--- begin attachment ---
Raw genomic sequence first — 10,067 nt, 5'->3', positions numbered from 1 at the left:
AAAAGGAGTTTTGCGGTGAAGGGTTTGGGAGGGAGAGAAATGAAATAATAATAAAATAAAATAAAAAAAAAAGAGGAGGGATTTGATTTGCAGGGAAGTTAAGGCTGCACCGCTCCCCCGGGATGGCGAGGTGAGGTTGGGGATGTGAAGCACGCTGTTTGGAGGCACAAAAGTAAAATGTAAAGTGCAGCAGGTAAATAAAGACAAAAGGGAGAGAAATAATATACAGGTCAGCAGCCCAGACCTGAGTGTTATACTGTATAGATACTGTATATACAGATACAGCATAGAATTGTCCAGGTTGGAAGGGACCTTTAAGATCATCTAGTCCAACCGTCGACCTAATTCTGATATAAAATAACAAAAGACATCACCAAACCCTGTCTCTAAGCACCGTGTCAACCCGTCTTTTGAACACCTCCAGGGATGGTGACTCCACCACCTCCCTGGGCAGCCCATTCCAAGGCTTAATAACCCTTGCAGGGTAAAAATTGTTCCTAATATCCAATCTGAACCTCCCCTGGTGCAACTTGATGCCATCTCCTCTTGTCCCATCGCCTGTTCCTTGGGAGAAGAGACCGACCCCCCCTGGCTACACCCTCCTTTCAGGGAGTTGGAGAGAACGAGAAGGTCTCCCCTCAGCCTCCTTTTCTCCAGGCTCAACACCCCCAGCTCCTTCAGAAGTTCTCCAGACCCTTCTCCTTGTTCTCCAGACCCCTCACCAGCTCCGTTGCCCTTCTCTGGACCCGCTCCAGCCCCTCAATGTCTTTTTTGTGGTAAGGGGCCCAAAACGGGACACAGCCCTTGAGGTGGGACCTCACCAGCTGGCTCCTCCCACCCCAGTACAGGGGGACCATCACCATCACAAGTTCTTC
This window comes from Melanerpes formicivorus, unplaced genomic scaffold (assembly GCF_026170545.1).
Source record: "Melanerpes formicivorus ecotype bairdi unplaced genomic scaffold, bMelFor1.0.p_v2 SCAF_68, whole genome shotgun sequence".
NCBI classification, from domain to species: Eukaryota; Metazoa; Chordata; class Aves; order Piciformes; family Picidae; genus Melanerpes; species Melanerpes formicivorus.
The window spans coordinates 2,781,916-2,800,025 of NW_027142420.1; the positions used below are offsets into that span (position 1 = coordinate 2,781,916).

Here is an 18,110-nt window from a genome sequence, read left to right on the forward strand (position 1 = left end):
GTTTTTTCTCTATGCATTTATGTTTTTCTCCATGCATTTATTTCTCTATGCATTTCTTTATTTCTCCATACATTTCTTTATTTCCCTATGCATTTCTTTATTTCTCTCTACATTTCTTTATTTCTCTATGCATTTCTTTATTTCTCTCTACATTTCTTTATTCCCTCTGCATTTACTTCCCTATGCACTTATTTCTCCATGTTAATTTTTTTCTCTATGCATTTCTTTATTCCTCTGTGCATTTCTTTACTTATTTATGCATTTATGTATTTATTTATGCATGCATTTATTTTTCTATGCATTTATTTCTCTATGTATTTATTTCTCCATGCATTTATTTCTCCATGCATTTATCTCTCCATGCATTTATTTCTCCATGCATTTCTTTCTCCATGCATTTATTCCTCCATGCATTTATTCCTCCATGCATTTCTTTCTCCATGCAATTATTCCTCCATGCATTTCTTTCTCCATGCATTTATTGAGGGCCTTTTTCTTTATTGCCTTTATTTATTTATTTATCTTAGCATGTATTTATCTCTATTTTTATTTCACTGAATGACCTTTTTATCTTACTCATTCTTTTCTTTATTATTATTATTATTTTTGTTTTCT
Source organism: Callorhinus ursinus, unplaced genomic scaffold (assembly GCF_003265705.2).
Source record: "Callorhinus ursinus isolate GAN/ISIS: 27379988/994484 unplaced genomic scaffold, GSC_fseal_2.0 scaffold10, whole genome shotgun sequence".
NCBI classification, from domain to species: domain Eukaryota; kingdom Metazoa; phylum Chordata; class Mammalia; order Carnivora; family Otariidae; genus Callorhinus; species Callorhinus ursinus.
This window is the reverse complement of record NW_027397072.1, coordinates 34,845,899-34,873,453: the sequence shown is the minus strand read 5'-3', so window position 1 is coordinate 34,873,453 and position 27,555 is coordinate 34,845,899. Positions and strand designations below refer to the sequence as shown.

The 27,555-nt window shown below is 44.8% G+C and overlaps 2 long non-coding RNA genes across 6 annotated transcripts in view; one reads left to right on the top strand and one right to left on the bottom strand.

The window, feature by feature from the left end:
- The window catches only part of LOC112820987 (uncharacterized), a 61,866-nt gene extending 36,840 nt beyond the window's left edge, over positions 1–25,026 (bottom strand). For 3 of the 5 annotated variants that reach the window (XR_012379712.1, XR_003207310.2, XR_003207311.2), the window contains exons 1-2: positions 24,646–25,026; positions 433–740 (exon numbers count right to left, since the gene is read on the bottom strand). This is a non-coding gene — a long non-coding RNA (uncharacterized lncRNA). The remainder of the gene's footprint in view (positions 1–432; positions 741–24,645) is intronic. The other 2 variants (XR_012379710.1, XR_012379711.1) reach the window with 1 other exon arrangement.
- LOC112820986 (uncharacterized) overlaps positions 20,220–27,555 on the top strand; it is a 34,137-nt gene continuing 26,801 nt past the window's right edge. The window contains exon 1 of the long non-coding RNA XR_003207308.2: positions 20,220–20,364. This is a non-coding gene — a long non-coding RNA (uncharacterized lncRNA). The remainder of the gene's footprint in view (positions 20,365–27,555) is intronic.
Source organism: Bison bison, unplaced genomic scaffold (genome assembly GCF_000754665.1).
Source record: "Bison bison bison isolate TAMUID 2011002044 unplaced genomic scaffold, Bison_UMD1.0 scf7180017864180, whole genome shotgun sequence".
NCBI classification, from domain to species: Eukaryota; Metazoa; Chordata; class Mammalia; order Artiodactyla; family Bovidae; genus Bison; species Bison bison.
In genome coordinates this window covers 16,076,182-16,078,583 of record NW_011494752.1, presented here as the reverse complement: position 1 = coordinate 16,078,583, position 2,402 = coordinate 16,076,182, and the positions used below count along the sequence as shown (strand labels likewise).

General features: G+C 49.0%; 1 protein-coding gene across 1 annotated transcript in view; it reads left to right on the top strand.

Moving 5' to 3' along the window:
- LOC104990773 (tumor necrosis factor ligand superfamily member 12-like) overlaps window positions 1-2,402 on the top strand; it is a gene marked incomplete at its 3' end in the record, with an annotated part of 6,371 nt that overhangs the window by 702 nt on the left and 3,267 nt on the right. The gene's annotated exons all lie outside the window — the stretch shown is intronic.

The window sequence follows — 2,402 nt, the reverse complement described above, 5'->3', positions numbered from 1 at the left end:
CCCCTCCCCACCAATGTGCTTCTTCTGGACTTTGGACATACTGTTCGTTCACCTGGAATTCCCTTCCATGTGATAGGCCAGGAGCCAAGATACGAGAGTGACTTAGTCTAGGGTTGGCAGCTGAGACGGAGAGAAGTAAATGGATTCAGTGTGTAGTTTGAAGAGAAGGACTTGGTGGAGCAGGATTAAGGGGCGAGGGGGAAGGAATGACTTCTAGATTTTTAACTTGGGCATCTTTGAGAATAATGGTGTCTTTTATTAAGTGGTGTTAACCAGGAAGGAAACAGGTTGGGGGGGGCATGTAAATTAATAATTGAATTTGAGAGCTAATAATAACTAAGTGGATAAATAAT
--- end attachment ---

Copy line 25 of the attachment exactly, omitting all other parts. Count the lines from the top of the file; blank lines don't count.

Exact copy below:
CCCCTCCCCACCAATGTGCTTCTTCTGGACTTTGGACATACTGTTCGTTCACCTGGAATTCCCTTCCATGTGATAGGCCAGGAGCCAAGATACGAGAGTGACTTAGTCTAGGGTTGGCAGCTGAGACGGAGAGAAGTAAATGGATTCAGTGTGTAGTTTGAAGAGAAGGACTTGGTGGAGCAGGATTAAGGGGCGAGGGGGAAGGAATGACTTCTAGATTTTTAACTTGGGCATCTTTGAGAATAATGGTGTCTTTTATTAAGTGGTGTTAACCAGGAAGGAAACAGGTTGGGGGGGGCATGTAAATTAATAATTGAATTTGAGAGCTAATAATAACTAAGTGGATAAATAAT